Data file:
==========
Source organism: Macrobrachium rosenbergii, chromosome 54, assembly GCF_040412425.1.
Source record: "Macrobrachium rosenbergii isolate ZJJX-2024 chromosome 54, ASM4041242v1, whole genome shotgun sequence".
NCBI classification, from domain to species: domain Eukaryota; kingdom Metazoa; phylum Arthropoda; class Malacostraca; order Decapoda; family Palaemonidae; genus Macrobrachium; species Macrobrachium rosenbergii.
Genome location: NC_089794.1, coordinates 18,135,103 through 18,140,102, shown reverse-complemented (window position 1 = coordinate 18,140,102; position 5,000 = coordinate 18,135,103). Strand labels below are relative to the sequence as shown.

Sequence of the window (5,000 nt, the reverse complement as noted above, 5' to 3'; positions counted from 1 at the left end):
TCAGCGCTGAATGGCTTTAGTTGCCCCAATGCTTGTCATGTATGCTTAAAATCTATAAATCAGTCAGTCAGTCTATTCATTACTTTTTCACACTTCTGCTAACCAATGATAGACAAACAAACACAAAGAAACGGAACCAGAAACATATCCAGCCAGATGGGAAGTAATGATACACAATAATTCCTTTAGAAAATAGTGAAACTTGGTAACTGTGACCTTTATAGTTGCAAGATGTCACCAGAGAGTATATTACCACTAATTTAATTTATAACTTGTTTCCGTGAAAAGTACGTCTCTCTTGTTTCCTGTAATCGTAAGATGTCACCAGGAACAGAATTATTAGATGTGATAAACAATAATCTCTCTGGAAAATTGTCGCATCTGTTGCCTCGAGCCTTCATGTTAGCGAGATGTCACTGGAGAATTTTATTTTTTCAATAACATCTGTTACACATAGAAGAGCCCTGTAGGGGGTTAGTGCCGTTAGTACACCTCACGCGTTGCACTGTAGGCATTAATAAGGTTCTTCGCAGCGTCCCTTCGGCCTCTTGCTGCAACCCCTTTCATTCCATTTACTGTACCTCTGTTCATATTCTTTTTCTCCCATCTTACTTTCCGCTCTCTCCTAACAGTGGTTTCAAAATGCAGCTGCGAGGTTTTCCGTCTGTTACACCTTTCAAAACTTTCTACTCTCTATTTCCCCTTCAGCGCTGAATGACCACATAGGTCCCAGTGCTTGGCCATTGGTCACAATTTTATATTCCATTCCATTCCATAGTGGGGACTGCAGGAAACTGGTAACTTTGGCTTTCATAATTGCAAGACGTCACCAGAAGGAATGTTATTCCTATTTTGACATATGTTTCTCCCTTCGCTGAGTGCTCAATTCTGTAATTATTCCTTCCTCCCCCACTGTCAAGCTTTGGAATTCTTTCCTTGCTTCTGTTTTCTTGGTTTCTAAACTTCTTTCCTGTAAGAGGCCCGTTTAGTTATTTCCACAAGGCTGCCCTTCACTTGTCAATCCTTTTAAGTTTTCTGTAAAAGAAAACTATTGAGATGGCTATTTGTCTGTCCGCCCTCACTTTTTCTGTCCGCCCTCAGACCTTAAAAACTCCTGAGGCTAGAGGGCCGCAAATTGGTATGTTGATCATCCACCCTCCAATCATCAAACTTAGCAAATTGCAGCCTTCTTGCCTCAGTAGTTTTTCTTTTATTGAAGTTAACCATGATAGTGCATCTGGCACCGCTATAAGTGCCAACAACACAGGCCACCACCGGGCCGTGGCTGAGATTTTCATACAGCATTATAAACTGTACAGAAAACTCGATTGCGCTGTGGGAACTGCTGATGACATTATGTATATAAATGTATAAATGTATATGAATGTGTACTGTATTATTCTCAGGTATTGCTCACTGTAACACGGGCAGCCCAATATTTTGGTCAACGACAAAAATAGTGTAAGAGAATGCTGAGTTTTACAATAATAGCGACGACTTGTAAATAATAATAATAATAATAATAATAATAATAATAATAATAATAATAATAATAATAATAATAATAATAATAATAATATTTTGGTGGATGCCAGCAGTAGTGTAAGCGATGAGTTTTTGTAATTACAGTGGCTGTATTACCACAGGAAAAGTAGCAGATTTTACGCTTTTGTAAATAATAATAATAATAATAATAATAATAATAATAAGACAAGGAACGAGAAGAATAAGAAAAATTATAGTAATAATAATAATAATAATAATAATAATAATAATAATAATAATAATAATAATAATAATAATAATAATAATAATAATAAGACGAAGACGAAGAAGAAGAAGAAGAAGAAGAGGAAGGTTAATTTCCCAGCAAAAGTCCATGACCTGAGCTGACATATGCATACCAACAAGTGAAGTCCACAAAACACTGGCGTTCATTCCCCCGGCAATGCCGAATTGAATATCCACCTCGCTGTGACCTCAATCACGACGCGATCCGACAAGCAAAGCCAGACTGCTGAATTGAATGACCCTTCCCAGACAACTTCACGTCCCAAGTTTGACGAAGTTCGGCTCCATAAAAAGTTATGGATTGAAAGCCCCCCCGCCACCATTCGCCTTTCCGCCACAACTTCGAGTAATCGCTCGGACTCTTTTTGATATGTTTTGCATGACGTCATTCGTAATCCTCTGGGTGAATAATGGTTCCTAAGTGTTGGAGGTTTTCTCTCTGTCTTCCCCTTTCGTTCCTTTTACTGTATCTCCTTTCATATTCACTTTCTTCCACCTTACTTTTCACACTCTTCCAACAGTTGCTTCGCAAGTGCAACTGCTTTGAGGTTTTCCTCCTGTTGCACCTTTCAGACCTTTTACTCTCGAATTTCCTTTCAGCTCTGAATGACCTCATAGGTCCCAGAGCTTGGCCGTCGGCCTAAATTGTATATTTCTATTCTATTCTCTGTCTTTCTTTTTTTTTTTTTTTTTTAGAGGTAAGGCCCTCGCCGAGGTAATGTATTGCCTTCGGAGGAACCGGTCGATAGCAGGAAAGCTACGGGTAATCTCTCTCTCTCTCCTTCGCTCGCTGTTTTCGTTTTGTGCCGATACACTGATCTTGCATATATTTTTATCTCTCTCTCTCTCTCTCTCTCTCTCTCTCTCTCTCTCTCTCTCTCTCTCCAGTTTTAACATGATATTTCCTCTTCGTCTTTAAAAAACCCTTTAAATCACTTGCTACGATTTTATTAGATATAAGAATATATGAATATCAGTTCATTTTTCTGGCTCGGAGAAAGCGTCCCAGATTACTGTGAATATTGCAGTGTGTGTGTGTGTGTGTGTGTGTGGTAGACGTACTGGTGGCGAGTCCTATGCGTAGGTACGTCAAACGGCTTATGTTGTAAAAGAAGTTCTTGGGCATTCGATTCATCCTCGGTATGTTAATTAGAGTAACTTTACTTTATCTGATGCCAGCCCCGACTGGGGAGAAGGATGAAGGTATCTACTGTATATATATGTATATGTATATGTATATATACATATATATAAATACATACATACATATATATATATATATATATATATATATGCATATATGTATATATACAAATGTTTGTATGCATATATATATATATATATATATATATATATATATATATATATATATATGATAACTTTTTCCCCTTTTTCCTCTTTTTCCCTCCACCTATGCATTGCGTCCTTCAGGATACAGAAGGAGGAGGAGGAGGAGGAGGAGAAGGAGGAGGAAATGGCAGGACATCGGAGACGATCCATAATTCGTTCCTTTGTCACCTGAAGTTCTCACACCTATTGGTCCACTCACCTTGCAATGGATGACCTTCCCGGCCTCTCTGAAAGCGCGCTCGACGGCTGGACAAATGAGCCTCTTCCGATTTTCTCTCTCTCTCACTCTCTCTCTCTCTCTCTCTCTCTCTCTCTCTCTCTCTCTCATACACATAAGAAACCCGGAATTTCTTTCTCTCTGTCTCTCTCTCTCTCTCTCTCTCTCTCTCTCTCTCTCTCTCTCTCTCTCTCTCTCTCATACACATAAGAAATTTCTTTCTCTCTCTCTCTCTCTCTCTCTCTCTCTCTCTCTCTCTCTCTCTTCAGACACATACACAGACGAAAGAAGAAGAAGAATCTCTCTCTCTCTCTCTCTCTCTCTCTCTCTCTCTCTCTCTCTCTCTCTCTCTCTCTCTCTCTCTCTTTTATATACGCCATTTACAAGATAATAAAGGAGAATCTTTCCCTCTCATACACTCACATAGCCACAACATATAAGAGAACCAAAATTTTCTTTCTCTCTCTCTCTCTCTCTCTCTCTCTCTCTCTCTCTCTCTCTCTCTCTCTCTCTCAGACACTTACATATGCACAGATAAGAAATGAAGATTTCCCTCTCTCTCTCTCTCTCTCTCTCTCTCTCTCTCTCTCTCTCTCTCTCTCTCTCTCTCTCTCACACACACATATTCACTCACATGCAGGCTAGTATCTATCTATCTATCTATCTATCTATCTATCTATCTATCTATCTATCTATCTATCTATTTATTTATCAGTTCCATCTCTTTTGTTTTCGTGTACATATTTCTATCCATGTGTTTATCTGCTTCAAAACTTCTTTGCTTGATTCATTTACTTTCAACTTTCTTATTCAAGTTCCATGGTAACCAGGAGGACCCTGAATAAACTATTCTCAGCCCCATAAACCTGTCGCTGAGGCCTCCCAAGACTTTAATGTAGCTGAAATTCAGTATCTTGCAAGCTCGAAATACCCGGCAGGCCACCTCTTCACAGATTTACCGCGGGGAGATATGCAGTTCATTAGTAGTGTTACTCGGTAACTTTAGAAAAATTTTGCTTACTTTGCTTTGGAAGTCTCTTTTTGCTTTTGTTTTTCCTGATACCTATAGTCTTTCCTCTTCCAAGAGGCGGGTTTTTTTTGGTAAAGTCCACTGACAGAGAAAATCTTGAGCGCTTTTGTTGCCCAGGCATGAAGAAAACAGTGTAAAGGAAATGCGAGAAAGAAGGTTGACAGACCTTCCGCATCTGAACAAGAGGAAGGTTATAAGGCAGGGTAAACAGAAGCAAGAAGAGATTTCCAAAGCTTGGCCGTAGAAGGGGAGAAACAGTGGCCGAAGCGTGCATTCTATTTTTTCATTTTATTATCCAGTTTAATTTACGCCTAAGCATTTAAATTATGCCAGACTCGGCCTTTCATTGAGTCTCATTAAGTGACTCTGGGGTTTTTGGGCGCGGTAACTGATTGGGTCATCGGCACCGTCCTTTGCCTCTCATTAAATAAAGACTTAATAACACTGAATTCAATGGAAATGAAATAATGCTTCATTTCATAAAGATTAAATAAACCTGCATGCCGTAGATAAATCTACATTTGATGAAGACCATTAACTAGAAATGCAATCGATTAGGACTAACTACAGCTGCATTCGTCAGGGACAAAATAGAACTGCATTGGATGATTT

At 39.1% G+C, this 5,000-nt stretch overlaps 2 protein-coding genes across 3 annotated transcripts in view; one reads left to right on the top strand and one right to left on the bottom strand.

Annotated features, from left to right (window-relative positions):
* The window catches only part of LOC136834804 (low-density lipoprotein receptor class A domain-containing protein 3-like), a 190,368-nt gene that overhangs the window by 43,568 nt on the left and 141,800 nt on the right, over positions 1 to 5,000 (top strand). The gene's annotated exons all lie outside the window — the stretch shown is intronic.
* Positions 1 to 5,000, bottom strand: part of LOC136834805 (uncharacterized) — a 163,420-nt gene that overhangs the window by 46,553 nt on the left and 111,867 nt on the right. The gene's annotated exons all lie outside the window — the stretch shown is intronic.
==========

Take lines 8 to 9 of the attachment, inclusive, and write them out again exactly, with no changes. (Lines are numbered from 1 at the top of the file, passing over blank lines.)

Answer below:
Annotated features, from left to right (window-relative positions):
* The window catches only part of LOC136834804 (low-density lipoprotein receptor class A domain-containing protein 3-like), a 190,368-nt gene that overhangs the window by 43,568 nt on the left and 141,800 nt on the right, over positions 1 to 5,000 (top strand). The gene's annotated exons all lie outside the window — the stretch shown is intronic.